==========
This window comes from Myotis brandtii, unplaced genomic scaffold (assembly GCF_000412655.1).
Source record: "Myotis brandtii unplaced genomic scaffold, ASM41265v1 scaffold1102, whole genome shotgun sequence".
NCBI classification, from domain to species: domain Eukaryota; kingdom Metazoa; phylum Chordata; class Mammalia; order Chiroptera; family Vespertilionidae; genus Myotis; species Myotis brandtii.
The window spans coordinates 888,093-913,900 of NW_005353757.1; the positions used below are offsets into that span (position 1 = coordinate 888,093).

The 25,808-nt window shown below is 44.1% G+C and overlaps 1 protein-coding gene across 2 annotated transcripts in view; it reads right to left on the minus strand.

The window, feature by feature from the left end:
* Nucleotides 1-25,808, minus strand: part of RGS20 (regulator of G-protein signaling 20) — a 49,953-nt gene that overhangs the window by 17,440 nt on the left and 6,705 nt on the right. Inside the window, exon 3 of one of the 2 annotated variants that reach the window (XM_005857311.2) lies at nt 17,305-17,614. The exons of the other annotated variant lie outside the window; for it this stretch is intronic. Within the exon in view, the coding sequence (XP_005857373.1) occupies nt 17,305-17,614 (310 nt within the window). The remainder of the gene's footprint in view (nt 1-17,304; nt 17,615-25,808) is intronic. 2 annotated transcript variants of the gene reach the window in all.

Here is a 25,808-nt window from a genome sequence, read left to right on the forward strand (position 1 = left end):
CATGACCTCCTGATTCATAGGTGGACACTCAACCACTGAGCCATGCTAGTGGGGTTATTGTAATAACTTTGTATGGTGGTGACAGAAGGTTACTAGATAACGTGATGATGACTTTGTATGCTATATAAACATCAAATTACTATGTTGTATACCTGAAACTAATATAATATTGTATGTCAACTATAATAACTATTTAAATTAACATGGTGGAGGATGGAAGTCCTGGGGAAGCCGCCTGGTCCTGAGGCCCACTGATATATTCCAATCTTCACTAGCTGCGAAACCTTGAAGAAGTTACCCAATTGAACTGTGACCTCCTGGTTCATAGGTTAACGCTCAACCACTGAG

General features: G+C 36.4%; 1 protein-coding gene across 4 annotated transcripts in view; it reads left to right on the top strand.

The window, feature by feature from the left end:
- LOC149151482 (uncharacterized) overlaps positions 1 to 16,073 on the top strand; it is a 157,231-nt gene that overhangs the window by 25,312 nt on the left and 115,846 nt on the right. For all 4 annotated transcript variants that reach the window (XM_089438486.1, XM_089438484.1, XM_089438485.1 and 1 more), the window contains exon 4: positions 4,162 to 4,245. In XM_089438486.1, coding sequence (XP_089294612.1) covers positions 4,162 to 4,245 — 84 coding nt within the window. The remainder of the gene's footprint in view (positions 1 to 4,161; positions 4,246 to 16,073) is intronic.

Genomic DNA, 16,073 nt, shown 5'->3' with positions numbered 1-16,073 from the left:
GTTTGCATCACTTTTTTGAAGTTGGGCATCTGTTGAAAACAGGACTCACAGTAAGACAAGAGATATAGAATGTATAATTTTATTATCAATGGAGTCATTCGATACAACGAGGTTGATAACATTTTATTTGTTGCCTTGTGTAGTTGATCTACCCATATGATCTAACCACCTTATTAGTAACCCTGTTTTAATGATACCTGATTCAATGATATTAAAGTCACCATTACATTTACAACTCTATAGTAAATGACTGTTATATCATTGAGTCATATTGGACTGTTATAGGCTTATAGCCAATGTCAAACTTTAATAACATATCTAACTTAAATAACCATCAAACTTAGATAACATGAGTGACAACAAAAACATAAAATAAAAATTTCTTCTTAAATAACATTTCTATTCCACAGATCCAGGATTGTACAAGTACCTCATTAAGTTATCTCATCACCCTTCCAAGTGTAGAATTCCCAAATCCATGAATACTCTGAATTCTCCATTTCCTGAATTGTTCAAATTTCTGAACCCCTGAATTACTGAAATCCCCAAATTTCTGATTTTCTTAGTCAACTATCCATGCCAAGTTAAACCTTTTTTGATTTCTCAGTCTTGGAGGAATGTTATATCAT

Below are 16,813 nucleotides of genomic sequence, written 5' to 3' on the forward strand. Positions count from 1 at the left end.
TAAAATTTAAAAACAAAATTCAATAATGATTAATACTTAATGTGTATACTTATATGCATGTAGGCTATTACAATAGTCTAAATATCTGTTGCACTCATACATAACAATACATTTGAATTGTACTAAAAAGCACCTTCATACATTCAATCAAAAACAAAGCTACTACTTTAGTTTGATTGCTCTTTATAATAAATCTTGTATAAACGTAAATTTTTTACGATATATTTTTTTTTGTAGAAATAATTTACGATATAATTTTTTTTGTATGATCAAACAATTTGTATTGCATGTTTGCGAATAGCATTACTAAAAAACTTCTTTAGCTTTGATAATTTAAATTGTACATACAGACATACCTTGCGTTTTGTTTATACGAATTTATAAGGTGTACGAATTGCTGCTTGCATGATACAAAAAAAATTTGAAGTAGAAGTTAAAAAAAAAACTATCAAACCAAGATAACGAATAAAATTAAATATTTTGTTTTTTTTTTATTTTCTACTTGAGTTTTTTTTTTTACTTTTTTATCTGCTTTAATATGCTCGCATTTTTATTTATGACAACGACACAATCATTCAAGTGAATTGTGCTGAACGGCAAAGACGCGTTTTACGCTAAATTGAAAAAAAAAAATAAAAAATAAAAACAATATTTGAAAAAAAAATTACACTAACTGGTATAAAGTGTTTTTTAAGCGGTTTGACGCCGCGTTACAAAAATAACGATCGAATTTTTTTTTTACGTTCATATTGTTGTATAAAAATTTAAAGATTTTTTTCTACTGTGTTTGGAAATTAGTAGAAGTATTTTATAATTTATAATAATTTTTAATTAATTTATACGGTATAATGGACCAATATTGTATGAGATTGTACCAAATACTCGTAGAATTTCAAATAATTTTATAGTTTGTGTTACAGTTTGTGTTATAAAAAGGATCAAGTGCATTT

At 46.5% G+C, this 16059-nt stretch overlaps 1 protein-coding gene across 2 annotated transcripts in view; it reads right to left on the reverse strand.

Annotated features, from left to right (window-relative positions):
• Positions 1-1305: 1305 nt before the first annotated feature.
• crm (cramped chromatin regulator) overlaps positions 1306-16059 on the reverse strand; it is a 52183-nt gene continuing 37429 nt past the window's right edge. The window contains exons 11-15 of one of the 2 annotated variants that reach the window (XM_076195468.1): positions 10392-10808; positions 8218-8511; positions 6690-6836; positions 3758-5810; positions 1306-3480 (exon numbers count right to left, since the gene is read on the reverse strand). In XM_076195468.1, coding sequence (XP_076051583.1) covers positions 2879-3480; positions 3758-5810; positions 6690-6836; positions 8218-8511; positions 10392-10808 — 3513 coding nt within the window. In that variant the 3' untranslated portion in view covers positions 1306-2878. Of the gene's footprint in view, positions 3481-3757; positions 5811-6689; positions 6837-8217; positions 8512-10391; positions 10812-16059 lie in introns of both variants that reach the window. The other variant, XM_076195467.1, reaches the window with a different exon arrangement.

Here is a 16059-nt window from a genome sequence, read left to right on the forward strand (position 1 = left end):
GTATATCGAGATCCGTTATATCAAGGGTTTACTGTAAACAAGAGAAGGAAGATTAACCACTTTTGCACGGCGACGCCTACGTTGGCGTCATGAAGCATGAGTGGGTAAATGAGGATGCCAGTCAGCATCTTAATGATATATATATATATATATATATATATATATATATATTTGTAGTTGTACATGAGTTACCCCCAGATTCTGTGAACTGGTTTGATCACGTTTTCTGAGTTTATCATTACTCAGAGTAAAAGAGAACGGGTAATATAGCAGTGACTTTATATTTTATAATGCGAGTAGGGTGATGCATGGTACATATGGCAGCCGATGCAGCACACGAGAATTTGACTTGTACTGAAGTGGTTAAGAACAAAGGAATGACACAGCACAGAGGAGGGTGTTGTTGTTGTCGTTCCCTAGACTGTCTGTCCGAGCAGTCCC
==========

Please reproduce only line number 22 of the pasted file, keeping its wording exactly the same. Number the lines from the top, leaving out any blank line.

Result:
GTATATCGAGATCCGTTATATCAAGGGTTTACTGTAAACAAGAGAAGGAAGATTAACCACTTTTGCACGGCGACGCCTACGTTGGCGTCATGAAGCATGAGTGGGTAAATGAGGATGCCAGTCAGCATCTTAATGATATATATATATATATATATATATATATATATATATTTGTAGTTGTACATGAGTTACCCCCAGATTCTGTGAACTGGTTTGATCACGTTTTCTGAGTTTATCATTACTCAGAGTAAAAGAGAACGGGTAATATAGCAGTGACTTTATATTTTATAATGCGAGTAGGGTGATGCATGGTACATATGGCAGCCGATGCAGCACACGAGAATTTGACTTGTACTGAAGTGGTTAAGAACAAAGGAATGACACAGCACAGAGGAGGGTGTTGTTGTTGTCGTTCCCTAGACTGTCTGTCCGAGCAGTCCC